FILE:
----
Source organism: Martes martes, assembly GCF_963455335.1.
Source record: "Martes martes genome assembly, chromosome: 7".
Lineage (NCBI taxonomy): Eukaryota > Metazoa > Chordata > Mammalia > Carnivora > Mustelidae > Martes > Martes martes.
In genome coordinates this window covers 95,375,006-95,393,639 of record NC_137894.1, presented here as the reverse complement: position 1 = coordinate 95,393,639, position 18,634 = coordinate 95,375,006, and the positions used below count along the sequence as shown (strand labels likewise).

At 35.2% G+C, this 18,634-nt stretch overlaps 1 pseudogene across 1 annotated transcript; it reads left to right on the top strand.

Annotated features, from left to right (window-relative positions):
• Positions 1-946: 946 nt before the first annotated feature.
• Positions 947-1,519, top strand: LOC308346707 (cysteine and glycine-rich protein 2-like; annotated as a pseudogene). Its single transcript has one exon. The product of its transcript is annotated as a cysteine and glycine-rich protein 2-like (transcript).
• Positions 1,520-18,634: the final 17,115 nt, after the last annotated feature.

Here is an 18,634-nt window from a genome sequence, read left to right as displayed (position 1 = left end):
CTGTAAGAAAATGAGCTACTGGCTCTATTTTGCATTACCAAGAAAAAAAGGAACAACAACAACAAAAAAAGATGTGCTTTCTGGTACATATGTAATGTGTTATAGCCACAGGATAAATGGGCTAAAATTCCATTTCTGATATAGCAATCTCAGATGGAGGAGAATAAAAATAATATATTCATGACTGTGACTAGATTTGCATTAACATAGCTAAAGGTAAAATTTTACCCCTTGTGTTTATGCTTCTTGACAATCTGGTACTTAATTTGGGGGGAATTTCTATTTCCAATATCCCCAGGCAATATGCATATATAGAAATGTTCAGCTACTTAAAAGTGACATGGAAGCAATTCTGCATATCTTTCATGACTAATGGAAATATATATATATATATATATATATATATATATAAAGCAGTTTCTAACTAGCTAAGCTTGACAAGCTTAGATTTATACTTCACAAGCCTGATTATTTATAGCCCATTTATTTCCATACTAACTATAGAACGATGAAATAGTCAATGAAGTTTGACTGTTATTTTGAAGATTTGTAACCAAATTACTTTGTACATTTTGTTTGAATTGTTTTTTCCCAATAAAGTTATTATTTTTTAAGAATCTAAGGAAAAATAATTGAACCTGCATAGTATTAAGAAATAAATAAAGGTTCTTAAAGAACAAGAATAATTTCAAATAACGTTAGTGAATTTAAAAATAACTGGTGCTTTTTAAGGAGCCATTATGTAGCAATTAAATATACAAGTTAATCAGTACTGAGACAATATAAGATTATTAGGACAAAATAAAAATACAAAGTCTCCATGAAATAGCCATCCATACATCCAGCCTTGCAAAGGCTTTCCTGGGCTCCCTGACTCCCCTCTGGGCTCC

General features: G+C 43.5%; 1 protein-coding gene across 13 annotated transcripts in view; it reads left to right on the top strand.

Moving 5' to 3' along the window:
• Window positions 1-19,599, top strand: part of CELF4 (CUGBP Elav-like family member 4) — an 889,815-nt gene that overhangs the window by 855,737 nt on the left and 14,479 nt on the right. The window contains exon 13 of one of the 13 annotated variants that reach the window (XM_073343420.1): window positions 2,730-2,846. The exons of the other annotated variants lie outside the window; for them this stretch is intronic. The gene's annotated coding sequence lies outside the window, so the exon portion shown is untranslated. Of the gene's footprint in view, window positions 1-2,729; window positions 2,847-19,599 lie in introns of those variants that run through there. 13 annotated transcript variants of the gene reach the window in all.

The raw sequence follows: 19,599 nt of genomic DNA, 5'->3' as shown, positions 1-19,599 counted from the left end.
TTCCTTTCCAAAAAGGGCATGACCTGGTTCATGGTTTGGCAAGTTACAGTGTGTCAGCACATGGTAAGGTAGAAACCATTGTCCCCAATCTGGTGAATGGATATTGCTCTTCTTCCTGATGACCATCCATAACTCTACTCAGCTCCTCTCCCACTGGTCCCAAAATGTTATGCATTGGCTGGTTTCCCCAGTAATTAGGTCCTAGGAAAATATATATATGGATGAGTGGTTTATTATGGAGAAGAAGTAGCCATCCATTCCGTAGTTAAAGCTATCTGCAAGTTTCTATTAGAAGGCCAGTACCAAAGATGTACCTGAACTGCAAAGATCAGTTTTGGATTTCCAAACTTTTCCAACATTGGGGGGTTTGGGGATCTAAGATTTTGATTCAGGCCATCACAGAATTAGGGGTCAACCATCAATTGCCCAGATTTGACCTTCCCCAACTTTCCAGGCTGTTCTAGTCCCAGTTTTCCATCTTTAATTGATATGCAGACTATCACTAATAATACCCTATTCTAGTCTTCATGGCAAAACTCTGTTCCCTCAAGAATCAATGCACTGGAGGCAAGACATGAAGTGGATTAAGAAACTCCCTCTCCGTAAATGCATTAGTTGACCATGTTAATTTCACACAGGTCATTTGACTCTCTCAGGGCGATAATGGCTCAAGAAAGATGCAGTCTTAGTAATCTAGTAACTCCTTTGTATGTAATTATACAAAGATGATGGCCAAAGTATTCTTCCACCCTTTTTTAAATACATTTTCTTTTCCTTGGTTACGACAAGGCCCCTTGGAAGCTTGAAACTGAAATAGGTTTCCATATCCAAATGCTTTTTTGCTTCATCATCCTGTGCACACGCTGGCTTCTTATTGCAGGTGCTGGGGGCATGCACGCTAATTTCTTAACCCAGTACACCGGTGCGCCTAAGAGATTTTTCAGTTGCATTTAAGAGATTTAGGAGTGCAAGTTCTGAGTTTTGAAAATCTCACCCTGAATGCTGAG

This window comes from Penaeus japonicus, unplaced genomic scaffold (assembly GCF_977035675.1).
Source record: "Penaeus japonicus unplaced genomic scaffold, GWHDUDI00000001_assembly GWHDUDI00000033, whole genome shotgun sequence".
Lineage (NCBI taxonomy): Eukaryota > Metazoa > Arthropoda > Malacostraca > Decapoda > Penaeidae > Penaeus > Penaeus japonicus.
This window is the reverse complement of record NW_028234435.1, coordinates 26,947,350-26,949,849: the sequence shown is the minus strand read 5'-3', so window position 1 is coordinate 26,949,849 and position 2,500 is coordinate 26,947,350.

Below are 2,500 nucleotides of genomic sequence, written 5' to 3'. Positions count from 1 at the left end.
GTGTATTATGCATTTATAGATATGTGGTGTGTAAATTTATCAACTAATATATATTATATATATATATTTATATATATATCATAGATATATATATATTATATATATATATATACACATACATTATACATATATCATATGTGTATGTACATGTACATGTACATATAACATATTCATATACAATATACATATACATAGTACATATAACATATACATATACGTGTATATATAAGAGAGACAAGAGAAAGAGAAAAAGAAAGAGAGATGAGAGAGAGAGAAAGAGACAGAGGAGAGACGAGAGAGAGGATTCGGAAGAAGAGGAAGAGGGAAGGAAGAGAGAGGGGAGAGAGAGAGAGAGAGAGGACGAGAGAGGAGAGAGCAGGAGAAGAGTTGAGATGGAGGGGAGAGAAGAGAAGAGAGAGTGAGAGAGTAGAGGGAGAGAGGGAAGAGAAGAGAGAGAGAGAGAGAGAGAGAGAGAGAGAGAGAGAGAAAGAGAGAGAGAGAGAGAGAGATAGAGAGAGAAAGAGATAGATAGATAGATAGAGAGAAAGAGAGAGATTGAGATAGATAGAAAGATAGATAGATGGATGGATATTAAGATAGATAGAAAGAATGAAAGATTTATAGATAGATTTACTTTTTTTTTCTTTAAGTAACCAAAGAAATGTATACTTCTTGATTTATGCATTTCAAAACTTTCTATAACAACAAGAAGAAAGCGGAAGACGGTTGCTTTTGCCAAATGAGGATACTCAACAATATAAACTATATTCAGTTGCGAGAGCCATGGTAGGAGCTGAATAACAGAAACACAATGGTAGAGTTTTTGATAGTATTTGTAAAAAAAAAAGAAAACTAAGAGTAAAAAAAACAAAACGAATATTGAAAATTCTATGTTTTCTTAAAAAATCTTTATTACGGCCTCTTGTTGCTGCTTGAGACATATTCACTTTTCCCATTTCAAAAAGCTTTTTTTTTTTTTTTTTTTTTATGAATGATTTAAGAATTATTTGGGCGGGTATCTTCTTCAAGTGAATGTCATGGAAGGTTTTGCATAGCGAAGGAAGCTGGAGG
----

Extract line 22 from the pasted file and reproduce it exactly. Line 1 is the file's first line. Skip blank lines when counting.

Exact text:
GTGTATTATGCATTTATAGATATGTGGTGTGTAAATTTATCAACTAATATATATTATATATATATATTTATATATATATCATAGATATATATATATTATATATATATATATACACATACATTATACATATATCATATGTGTATGTACATGTACATGTACATATAACATATTCATATACAATATACATATACATAGTACATATAACATATACATATACGTGTATATATAAGAGAGACAAGAGAAAGAGAAAAAGAAAGAGAGATGAGAGAGAGAGAAAGAGACAGAGGAGAGACGAGAGAGAGGATTCGGAAGAAGAGGAAGAGGGAAGGAAGAGAGAGGGGAGAGAGAGAGAGAGAGAGGACGAGAGAGGAGAGAGCAGGAGAAGAGTTGAGATGGAGGGGAGAGAAGAGAAGAGAGAGTGAGAGAGTAGAGGGAGAGAGGGAAGAGAAGAGAGAGAGAGAGAGAGAGAGAGAGAGAGAGAGAGAGAAAGAGAGAGAGAGAGAGAGAGATAGAGAGAGAAAGAGATAGATAGATAGATAGAGAGAAAGAGAGAGATTGAGATAGATAGAAAGATAGATAGATGGATGGATATTAAGATAGATAGAAAGAATGAAAGATTTATAGATAGATTTACTTTTTTTTTCTTTAAGTAACCAAAGAAATGTATACTTCTTGATTTATGCATTTCAAAACTTTCTATAACAACAAGAAGAAAGCGGAAGACGGTTGCTTTTGCCAAATGAGGATACTCAACAATATAAACTATATTCAGTTGCGAGAGCCATGGTAGGAGCTGAATAACAGAAACACAATGGTAGAGTTTTTGATAGTATTTGTAAAAAAAAAAGAAAACTAAGAGTAAAAAAAACAAAACGAATATTGAAAATTCTATGTTTTCTTAAAAAATCTTTATTACGGCCTCTTGTTGCTGCTTGAGACATATTCACTTTTCCCATTTCAAAAAGCTTTTTTTTTTTTTTTTTTTTTATGAATGATTTAAGAATTATTTGGGCGGGTATCTTCTTCAAGTGAATGTCATGGAAGGTTTTGCATAGCGAAGGAAGCTGGAGG